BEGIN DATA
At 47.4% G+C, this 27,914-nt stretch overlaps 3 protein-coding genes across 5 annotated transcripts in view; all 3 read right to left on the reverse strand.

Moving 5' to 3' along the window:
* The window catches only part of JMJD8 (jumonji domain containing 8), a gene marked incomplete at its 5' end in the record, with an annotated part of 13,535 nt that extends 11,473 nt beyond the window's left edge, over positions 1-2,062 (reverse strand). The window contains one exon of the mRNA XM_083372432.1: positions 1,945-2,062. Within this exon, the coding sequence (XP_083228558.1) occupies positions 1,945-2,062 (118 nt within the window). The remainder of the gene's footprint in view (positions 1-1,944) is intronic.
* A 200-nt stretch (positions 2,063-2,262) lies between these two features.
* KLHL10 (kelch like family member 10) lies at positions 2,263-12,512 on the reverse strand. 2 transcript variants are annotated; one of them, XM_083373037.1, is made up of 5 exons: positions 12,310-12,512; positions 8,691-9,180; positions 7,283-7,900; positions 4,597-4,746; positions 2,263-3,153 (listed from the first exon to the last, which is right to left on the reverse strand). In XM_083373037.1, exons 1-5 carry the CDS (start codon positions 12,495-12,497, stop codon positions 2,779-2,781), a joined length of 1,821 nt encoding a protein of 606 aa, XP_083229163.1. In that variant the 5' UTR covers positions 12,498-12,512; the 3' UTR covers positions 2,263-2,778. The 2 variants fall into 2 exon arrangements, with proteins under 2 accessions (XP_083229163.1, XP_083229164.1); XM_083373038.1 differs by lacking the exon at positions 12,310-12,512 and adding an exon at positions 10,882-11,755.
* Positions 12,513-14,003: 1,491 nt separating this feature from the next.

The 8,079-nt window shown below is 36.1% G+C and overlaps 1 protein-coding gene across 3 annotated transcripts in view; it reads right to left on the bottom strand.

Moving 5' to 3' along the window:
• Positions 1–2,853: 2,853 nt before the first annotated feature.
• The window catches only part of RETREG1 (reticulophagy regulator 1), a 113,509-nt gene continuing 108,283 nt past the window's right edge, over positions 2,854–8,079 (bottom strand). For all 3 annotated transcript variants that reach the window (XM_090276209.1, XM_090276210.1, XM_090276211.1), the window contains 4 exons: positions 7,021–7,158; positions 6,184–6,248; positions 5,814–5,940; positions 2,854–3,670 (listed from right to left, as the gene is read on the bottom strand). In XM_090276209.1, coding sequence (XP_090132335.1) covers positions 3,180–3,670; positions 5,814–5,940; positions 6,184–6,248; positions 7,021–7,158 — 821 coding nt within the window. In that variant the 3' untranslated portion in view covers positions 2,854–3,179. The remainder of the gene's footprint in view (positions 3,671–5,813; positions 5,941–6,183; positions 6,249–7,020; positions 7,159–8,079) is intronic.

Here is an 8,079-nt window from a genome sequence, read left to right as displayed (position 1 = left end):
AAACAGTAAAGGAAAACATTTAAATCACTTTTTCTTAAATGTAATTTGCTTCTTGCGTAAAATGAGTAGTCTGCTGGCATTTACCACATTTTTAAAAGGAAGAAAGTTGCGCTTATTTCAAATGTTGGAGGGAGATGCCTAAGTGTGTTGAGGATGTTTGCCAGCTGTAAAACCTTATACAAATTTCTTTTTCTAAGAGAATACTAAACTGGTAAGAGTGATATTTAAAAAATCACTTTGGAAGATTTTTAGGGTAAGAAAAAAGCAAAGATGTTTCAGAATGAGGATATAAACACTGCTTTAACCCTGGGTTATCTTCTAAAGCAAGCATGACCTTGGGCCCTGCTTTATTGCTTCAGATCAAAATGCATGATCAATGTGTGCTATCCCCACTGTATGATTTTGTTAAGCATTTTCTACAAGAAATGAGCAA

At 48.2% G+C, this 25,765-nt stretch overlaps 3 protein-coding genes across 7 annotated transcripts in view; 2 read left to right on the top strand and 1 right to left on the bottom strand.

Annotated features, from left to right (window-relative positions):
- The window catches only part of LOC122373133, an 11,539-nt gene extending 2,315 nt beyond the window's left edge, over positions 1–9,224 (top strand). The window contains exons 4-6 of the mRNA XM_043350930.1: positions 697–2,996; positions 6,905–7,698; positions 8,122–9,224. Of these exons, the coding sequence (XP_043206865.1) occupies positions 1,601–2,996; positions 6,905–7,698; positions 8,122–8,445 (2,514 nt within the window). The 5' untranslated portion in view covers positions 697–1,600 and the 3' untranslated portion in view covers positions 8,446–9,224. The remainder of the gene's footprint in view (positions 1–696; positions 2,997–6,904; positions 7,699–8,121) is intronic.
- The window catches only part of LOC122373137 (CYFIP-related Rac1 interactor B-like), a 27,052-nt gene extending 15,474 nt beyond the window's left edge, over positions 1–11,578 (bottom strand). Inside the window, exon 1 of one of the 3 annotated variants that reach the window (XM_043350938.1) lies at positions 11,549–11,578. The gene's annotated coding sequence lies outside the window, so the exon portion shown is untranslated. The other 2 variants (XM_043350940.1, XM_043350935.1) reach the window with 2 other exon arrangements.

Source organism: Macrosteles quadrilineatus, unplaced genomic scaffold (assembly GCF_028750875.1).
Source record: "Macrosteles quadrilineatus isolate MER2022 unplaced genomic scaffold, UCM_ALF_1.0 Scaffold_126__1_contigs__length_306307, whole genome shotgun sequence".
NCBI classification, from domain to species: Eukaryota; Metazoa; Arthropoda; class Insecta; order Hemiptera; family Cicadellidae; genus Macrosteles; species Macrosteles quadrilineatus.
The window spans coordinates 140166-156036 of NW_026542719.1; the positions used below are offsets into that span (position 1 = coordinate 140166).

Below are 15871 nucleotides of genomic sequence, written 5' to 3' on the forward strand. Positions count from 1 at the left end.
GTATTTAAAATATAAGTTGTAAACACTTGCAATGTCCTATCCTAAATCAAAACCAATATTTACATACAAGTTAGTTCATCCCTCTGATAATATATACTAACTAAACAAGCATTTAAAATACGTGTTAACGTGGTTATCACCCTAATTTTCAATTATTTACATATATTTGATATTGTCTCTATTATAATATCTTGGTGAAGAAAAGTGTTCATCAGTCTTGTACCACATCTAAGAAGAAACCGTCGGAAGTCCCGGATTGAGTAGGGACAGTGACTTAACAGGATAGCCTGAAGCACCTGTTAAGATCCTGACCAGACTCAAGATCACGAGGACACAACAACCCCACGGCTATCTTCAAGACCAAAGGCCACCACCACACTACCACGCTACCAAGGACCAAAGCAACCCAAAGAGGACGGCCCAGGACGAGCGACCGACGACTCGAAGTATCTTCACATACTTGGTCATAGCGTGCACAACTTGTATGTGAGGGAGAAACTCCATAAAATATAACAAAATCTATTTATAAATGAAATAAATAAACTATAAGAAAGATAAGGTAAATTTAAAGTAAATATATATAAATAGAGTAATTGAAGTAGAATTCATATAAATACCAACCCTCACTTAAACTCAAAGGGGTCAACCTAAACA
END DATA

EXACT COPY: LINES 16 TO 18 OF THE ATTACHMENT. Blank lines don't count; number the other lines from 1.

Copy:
- The window catches only part of LOC122373137 (CYFIP-related Rac1 interactor B-like), a 27,052-nt gene extending 15,474 nt beyond the window's left edge, over positions 1–11,578 (bottom strand). Inside the window, exon 1 of one of the 3 annotated variants that reach the window (XM_043350938.1) lies at positions 11,549–11,578. The gene's annotated coding sequence lies outside the window, so the exon portion shown is untranslated. The other 2 variants (XM_043350940.1, XM_043350935.1) reach the window with 2 other exon arrangements.

Source organism: Macrosteles quadrilineatus, unplaced genomic scaffold (assembly GCF_028750875.1).
Source record: "Macrosteles quadrilineatus isolate MER2022 unplaced genomic scaffold, UCM_ALF_1.0 Scaffold_126__1_contigs__length_306307, whole genome shotgun sequence".